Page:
New Zealand Prime Minister Jacinda Ardern announced her resignation on February 7, citing a need to take care of her own well-being after leading the country for five and a half years.
Ardern stated, “I have not been able to find the energy and heart to continue in the role over summer.”
Ardern, who made the announcement while choking back tears, reflected on her time as Prime Minister saying, “This has been the most fulfilling five and a half years of my life.”
She emphasized that her decision to resign was not due to any secret scandal or because she believed her party couldn’t win the next election, but because she believed that “with such a privileged job comes a big responsibility. The responsibility to know when you are the right person to lead – and also when you’re not.”
Ardern will stay on as an MP of Mt Albert until April to avoid the need for a byelection. She has no plans beyond that as yet and is looking forward to spending more time with her family.
A caucus vote for a new party leader and Prime Minister will be held on Sunday. Grant Robertson, a close ally of Ardern, announced that he would not be putting his name forward for the position of Prime Minister. Ardern expressed her confidence in her team, stating they are well placed to take the country forward and contest the next election.
In her final statement as Prime Minister, Ardern addressed her family saying, “To Neve, mum is looking forward to being there when you start school next year. And to Clarke, let’s get married.”
JACINDA ARDERN’S FULL STATEMENT:
“Being Prime Minister has been the greatest honour of my life and I want to thank New Zealanders for the enormous privilege of leading the country for the last five and a half years,” Jacinda Ardern said.
”With holding such a privileged role comes responsibility, including the responsibility to know when you’re the right person to lead, and also when you’re not.
”I have given my absolute all to being Prime Minister but it has also taken a lot out of me. You cannot and should not do the job unless you have a full tank, plus a bit in reserve for those unplanned and unexpected challenges that inevitably come along.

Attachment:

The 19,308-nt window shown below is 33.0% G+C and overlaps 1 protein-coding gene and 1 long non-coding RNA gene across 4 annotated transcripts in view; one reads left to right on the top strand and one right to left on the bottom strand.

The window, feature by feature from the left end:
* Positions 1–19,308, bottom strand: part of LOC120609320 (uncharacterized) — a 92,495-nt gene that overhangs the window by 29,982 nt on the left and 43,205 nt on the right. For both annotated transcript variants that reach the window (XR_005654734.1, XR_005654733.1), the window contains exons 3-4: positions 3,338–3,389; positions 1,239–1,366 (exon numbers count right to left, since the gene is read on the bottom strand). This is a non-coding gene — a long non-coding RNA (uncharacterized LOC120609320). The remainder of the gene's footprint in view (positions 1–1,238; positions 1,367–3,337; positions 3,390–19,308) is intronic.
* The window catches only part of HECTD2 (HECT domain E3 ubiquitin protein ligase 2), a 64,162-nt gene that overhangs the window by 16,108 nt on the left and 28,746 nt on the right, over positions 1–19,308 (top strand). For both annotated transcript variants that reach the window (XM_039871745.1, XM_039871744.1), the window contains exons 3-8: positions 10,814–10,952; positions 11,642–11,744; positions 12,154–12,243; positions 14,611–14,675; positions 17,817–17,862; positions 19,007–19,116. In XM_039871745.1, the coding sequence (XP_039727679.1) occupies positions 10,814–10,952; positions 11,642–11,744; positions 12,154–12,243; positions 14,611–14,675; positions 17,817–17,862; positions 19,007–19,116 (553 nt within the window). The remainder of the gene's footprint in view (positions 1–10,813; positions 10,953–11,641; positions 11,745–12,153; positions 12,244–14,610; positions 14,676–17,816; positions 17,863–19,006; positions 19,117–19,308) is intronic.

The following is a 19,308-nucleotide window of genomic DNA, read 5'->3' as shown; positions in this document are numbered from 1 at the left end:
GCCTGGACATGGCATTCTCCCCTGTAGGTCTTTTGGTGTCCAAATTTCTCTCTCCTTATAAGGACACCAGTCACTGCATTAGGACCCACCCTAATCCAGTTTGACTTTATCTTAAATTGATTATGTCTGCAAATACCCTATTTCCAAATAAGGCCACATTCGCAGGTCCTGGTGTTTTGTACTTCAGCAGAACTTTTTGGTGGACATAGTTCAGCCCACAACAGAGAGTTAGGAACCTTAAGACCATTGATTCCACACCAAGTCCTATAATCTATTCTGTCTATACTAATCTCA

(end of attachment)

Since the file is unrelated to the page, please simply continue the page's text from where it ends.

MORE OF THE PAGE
”Having reflected over summer I know I no longer have that bit extra in the tank to do the job justice. It’s that simple.
”I have spoken to the Governor-General this morning to let her know.
”In addition to our ambitious agenda that has sought to address long term issues like the housing crisis, child poverty and climate change, we also had to respond to a major biosecurity incursion, a domestic terror attack, a volcanic eruption and a one in one hundred year global pandemic and ensuing economic crisis. The decisions that had to be made have been constant and weighty.
”I’m incredibly proud of what we’ve achieved over the last five years in spite of the many challenges thrown at us. We’ve turned around child poverty statistics and made the most significant increases in welfare support and public housing stock seen in many decades.
“We’ve made it easier to access education and training while improving the pay and conditions of workers. And we’ve worked hard to make progress on issues around our national identify – I believe that teaching our history in schools and celebrating Matariki as our own indigenous national holiday will all make a difference for years to come.
”And we’ve done that while responding to some of the biggest threats to the health and economic wellbeing of New Zealanders, arguably since World War Two.
”The Labour team are incredibly well placed to contest the next election. They are the most experienced team in the country and have shown they have the skills necessary to respond to whatever comes their way.
”I’m not leaving because I believe we can’t win the election, but because I believe Labour can and will win it. We need a fresh set of shoulders for the challenges of both this year and the next three.
”As to my time in the job, I hope I leave New Zealanders with a belief that you can be kind, but strong, empathetic but decisive, optimistic but focused. And that you can be your own kind of leader – one who knows when it’s time to go.”